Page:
We love living in Washington, but it's weird to think about how the places you love could kill you someday.

  • 1

    Dam Breaking

    Could you imagine the chaos that would occur if one of Washington's dams collapsed? Grand Coulee's spillway capacity is 1,000,000 cubic ft/s. It would be completely catastrophic if Franklin Delano Roosevelt Lake was drained and the waters flooded down the Columbia.

    Flooding Continues To Affect People's Lives On The Somerset Levels, Matt Cardy/Getty Images
  • 2

    Hanford Nuclear Site Accident

    Hanford continues to be the most contaminated nuclear site in the United States. The toxic waste tanks have been known to burp after being opened, and those who were not wearing ventilators have claimed that their lungs were completely destroyed after breathing in the toxic fumes. Other concerns regard the nuclear waste leaking into the Columbia river and tainting the wildlife and water supply.

    Radioactive Waste Cleanup Continues At Hanford Nuclear Reservation, Jeff T. Green/Getty Images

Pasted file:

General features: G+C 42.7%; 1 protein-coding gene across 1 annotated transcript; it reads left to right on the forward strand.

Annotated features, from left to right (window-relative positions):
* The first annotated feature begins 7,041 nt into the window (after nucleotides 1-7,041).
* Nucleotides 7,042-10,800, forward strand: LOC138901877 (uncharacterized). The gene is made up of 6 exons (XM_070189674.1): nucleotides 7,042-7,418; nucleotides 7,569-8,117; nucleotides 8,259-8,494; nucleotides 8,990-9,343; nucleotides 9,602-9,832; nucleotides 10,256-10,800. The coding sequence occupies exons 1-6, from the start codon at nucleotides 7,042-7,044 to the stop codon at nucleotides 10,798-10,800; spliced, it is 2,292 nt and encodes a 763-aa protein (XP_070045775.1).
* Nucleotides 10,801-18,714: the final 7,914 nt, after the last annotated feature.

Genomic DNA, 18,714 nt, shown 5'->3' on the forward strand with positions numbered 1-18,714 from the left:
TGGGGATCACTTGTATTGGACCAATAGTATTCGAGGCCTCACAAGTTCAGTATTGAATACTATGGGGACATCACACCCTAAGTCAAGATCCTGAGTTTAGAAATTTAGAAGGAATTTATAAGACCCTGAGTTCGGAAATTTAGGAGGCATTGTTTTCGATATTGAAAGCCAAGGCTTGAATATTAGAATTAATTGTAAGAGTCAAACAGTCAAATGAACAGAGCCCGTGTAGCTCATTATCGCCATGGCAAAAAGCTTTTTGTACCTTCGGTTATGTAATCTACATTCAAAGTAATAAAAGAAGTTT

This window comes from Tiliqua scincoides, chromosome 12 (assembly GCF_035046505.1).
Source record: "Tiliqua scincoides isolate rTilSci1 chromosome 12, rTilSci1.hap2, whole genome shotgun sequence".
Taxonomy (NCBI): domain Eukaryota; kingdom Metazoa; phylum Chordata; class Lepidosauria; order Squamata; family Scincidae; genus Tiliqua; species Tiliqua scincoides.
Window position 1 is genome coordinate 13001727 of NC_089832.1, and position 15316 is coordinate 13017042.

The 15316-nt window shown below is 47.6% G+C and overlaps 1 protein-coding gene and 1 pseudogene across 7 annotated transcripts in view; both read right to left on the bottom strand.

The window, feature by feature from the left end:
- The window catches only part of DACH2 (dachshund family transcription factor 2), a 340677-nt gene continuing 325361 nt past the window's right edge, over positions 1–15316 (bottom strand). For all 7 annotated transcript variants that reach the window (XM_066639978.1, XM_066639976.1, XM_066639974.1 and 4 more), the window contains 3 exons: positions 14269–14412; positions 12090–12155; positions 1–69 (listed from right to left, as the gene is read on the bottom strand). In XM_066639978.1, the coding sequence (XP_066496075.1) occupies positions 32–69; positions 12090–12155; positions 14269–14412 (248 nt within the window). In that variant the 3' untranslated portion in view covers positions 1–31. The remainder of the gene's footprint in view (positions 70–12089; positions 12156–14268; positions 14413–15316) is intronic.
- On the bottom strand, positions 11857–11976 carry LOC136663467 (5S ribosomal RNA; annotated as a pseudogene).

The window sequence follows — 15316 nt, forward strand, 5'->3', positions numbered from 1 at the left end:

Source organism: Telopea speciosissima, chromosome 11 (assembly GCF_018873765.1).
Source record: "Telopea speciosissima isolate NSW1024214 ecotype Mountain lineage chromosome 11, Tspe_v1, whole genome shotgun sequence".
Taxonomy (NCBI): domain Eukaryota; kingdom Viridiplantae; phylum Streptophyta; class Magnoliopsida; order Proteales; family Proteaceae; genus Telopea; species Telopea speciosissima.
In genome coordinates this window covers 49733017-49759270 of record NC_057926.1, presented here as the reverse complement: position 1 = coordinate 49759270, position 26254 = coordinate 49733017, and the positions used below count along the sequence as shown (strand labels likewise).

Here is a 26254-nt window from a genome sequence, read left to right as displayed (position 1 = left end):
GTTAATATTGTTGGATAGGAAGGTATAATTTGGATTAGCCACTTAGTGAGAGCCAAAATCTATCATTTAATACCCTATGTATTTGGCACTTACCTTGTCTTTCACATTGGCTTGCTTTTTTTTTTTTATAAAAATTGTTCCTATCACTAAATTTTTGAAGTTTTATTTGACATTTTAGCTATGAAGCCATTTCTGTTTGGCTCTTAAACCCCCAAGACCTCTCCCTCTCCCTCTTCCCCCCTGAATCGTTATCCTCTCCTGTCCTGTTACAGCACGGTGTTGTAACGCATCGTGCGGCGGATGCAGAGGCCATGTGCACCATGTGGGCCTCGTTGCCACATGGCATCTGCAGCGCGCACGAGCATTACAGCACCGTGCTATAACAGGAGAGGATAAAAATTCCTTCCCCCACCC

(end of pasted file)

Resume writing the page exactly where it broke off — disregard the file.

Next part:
• 3

    Cascadia Fault Earthquake

    Researchers believe Washington is long overdue for a massive earthquake. The pattern of quakes is every several hundred years, and Seattle being built on low elevation could see incredible damage from a shake in western Washington.

    Napa Area Businesses Continue Recovery Effort From Earthquake, Justin Sullivan/Getty Images
  • 4

    Bacterial Infection Outbreak

    With all of our farming, livestock, and orchards, a bacterial epidemic could not only get us killed, but ruin the economy. Washington is the number one producer of apples nationwide, and that business alone travels all over and brings in a great amount of revenue. E. coli from vegetables could end up in grocery stores and restaurants, infecting thousands.

    EHEC Outbreak Claims 11 Lives, Courtesay Manfred Rohde/Getty Images
  • 5


    In 1902, the Yacolt Burn killed more than 65 people after spreading over 238,900 acres during its turmoil. As recent as 2015, we experienced one of the most man-heavy wildfires in recorded history. The Okanogan Fire destroyed a whopping 195 buildings and other structures.

    Fire fighting, blew_i